March 27, 2020

There are many different measures of inflation, but the one that the Federal Reserve considers to be most important is the personal consumption expenditures deflator, in particular the PCE deflator excluding the volatile food and energy components.

The PCE deflator rose 0.1% in both January and February.  The year-over-year increase now stands at 1.8%.

Excluding the volatile food and energy components the PCE deflator rose 0.2% in both January and February.  The year-over-year increase is now 1.8%.  This is the inflation measure that the Fed would like to see rise by 2.0%.   I

But the world has changed in the past month or so as a result of the corona virus.  Consumer sentiment has plunged, particularly in the second half of March.  The April level of sentiment should continue to fall to somewhere in a range from 60.0-70.0

Three million Americans lost their job in the final week of March as initial unemployment claims soared to a record of 3,283 thousand.  The March employment report that will be released on April 3 should show an increase of about 50 thousand or so.  But payroll employment for April is likely to fall by at least 1 million workers.  For what it is worth, we are now anticipating a decline in Q2 GDP growth of 20%.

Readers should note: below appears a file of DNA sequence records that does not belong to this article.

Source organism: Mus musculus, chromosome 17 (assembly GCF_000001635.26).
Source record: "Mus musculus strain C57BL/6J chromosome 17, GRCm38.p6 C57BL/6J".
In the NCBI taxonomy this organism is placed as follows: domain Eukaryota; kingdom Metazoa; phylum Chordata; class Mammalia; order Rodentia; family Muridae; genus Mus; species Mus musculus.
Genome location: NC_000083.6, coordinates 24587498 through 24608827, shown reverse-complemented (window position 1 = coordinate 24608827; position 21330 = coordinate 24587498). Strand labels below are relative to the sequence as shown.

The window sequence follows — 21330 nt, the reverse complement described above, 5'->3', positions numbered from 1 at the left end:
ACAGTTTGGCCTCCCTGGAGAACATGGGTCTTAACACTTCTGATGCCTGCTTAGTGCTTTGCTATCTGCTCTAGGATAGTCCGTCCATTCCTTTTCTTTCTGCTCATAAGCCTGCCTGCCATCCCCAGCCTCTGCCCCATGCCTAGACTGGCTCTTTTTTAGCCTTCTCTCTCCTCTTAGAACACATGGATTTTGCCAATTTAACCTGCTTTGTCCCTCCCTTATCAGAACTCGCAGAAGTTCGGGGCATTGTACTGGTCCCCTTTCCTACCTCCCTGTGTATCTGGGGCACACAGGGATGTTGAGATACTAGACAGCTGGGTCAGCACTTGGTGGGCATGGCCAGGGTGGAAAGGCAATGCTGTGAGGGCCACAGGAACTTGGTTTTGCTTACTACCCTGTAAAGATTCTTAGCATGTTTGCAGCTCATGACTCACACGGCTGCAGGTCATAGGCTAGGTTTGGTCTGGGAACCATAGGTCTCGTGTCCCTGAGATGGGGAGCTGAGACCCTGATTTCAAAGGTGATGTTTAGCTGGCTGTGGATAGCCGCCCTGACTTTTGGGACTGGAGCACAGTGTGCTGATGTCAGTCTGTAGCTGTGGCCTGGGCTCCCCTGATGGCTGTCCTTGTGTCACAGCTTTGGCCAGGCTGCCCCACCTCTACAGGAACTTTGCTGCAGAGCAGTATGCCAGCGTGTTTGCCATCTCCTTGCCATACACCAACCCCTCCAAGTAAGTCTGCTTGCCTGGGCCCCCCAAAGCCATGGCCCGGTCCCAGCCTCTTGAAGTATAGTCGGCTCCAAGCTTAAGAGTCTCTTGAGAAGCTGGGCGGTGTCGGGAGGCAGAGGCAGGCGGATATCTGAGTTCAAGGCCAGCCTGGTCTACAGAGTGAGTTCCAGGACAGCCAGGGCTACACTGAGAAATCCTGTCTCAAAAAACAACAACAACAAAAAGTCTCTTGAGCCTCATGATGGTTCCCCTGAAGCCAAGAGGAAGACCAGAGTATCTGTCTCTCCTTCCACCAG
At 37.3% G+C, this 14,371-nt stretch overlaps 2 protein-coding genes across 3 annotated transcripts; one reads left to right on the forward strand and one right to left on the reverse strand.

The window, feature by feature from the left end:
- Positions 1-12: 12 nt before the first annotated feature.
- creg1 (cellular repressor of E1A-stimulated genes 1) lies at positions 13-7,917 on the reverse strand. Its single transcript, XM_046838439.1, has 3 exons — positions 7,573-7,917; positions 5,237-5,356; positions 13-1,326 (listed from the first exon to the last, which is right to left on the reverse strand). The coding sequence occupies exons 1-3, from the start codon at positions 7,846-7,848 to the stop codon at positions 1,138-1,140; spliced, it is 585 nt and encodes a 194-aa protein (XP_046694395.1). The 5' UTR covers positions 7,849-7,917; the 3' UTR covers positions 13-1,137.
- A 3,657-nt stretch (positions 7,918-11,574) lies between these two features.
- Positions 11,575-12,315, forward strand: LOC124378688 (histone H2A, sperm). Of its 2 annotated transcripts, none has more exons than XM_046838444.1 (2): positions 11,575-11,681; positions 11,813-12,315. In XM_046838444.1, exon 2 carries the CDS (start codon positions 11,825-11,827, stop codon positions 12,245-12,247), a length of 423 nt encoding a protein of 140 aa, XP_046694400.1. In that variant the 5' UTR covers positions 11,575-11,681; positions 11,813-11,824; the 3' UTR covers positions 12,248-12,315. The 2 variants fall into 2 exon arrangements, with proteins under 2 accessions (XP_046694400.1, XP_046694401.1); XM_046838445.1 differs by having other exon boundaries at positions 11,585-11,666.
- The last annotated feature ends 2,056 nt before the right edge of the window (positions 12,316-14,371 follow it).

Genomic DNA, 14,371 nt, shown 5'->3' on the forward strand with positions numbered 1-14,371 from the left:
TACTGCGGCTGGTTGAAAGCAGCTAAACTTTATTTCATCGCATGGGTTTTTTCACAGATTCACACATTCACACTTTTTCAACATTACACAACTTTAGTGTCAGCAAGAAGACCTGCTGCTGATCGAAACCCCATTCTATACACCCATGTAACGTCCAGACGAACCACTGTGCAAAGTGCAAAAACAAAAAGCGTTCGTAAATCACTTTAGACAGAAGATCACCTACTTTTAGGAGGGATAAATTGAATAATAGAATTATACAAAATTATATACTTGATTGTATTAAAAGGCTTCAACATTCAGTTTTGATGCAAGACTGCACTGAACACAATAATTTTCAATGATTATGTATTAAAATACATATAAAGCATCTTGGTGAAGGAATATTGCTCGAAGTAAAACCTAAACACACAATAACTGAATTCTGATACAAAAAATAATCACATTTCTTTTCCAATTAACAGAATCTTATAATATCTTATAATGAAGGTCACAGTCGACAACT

But we expect to see signs that the corona virus has begun to spread more slowly by mid-April and more clear-cut evidence of that happening by the end of April.  That should tend to bolster both consumer and business confidence.  The stock market should begin a robust and vigorous rebound.  At the same time the government will be sending out $1,200 check to every taxpayer which should amount to about $250 billion.  Much of that will get spent as consumers make postponed mortgage and car payments.  Some might be saved temporarily.  Basically, that money is designed to offset lost wages caused by the layoffs triggered by the corona virus.  That should be the catalyst for GDP growth in the third and fourth quarters of 8.7% and 7.0%, respectively.  In short, we anticipate a very sharp, but short recession caused by the virus.

Meanwhile, the Saudis and Russia have engaged in a spat and oil prices have fallen from $55 per barrel a couple of months ago to about $23 currently.  The recession and the drop in oil prices suggest that the inflation rate will slow in 2020.  We will take a stab at the core personal consumption expenditures deflator rising just 1.6% this year.

Stephen Slifer

NumberNomics

Charleston, SC